Usually, when a stock has jumped around fifty percent in five months and twenty percent in just the last week or so, I am looking to sell. The market tends to overdo moves like that and it is reasonable to assume at that point that you have missed most of the move up, so playing the retracement is the only logical thing to do. That is what I intended when I started to look at Canadian Solar (CSIQ) this week, but when I started to research the stock, I realized that far from being a sell it was a solid buy, even after such a big recent gain.
(Click to enlarge)
The point here is that CSIQ’s move up is not just a move based on trader sentiment or market technicals, it is a readjustment to new information. That came when the company reported Q3 earnings of $1.09 per share, more than double Wall Street’s consensus estimate of $0.48. That is reason enough for a stock to gain, but even more impressive was the way they achieved that.
The stock had been suffering earlier this year, which is no surprise given the company’s extensive ties to China and the Trump administration’s apparent determination to pursue a trade war with that country. That has definitely created a headwind for Canadian Solar, and the President, Chairman and CEO of the company, Xiaohua Qu, acknowledged as much in his opening remarks during the conference call that followed the earnings release. To quote Qu though, “…good companies can manage it…” and the way that they have managed it should be a lesson for others.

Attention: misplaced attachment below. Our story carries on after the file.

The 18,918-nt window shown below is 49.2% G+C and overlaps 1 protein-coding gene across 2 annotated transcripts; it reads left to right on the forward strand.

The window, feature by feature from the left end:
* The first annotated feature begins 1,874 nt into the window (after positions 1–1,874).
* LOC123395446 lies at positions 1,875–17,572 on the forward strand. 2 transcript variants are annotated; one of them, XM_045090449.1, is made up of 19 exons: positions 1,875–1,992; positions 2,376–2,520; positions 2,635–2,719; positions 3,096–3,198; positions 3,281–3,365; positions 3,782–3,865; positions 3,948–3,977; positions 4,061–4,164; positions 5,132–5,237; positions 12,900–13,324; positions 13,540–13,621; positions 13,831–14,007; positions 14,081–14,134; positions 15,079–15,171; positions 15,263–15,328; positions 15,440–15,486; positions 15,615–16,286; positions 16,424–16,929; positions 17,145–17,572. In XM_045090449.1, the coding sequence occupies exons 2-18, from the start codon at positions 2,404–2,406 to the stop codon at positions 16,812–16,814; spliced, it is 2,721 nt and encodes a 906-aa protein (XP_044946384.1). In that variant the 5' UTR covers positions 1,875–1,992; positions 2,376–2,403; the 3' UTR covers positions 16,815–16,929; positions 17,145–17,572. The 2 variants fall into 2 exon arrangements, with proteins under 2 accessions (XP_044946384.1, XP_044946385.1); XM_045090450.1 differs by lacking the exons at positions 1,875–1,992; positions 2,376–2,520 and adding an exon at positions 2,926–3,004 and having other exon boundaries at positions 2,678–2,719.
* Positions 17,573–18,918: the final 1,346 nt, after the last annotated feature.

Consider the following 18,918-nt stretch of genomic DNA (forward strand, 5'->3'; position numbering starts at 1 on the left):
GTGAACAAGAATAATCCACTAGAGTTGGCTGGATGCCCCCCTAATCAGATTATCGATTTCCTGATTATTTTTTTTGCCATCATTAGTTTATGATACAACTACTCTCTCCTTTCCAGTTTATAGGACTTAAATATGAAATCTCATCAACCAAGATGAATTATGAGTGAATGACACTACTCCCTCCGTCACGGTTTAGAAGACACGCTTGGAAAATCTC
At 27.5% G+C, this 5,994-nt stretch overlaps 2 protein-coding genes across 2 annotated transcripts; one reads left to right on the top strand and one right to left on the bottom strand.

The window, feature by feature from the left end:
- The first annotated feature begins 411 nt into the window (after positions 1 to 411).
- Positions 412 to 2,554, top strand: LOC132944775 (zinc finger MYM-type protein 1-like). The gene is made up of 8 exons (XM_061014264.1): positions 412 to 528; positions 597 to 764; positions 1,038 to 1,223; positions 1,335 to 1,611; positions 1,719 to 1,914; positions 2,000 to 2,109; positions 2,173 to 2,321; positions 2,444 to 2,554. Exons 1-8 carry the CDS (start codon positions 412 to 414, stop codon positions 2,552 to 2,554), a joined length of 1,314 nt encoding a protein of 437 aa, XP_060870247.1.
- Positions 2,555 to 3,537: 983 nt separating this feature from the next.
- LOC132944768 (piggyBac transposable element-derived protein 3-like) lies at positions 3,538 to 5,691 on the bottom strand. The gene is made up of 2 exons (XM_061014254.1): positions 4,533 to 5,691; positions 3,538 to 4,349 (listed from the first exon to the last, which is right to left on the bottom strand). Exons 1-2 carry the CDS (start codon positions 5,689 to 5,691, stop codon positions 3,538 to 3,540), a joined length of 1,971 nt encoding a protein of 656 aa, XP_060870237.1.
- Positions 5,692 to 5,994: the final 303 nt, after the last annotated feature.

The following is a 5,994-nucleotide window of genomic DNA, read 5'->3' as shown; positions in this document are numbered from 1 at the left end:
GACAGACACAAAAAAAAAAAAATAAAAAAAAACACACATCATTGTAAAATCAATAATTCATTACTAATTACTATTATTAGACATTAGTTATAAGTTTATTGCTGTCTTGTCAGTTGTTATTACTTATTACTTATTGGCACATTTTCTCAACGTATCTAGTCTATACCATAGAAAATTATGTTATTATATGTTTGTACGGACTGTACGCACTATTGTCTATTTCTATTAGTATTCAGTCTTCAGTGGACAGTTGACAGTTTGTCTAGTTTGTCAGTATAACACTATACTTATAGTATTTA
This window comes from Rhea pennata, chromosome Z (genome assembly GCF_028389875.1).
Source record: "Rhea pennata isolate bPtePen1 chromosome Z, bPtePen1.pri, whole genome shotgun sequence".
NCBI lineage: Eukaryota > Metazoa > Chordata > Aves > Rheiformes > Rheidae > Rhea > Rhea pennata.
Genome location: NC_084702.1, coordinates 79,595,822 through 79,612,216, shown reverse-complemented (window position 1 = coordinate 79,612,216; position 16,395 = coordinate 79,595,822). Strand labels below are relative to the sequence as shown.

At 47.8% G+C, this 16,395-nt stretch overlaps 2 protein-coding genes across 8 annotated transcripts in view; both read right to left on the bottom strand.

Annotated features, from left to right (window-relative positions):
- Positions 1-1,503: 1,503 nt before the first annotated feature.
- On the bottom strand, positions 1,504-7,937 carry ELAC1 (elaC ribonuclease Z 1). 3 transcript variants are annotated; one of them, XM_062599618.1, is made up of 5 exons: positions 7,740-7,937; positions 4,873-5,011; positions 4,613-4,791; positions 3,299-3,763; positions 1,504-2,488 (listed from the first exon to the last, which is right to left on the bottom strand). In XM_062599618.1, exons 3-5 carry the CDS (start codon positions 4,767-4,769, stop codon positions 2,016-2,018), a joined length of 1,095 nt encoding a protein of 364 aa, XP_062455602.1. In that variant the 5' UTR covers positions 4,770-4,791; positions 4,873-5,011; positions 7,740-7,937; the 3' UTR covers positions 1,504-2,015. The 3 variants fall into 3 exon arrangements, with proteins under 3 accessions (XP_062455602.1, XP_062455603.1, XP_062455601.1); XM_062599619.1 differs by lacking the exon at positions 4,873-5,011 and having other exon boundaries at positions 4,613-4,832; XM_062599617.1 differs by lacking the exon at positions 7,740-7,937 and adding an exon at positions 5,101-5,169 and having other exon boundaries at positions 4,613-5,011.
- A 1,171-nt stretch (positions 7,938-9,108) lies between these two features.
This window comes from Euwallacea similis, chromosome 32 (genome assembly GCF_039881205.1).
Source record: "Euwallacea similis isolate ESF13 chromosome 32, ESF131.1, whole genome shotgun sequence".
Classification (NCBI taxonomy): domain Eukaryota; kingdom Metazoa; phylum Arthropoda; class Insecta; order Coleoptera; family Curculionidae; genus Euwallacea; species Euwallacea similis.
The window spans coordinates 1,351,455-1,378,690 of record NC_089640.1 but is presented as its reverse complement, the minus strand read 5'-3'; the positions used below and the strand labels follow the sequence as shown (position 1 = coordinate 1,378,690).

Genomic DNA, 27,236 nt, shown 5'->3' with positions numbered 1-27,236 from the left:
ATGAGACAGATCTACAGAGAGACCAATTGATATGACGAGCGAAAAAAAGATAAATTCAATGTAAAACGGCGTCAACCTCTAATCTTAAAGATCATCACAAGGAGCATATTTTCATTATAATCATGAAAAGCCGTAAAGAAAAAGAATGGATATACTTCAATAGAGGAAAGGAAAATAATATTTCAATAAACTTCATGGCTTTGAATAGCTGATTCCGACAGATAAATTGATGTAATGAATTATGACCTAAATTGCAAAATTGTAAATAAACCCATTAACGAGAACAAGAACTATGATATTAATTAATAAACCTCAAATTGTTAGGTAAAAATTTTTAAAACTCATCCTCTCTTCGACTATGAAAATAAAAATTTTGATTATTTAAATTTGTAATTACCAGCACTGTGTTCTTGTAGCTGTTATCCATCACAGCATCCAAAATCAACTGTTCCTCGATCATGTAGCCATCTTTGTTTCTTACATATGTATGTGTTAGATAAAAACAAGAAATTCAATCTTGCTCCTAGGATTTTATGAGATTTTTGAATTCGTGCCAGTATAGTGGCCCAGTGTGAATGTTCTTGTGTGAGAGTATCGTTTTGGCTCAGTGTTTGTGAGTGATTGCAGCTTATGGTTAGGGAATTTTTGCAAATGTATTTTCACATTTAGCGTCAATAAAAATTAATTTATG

They haven’t wasted time and money whining or trying to influence policy, they have simply gone about reducing costs. That is evidenced by the record margins that enabled the big EPS beat, even as revenues missed. Cutting costs and improving margins is not only the best way to deal with the current, hopefully temporary, adversity, it also sets up CSIQ for greater success when the market improves.
Given that rise in the stock you may think that it would now be priced to perfection, but nothing could be further from the truth. It seems that whichever metric you look at, CSIQ is a bargain. The trailing and forward P/Es, for example, are 5.42 and 7.57 respectively. Admittedly the solar industry typically has lower than average multiples but for comparison, First Solar (FSLR) has a forward P/E of 14.69. Add in forecast growth and you get a PEG ratio of 0.14, which indicates significant value. Even if you look at non-earnings-related data, CSIQ looks way too cheap. The current price values the company at less than a quarter of its sales and around 83% of its book value. If any or all these metrics simply return to the mean, CSIQ has room to double from here.
For that to happen, of course, there would have to be a significant thawing in U.S./China relations, but that is not out of the question. We know that Trump views the market as a measure of economic success, that he is not averse to changing his tune when it is expedient to do so, and that some of his close advisors, including Larry Kudlow, are enduring the trade war policy only because they believe it to be a short-term means to an end. Given all of that, is an announcement of an agreement, accompanied by some appropriate spin of course, that far-fetched?
As the stock market has tumbled, CSIQ has been a rare bright spot, and that too suggests that when things turn it will outperform. So, while I am not normally a “buy high, sell higher” advocate, in this case I will make an exception. Canadian Solar may be up twenty percent in a week, but circumstances and data both suggest it has a lot further to climb.
By Martin Tillier By Oilprice.com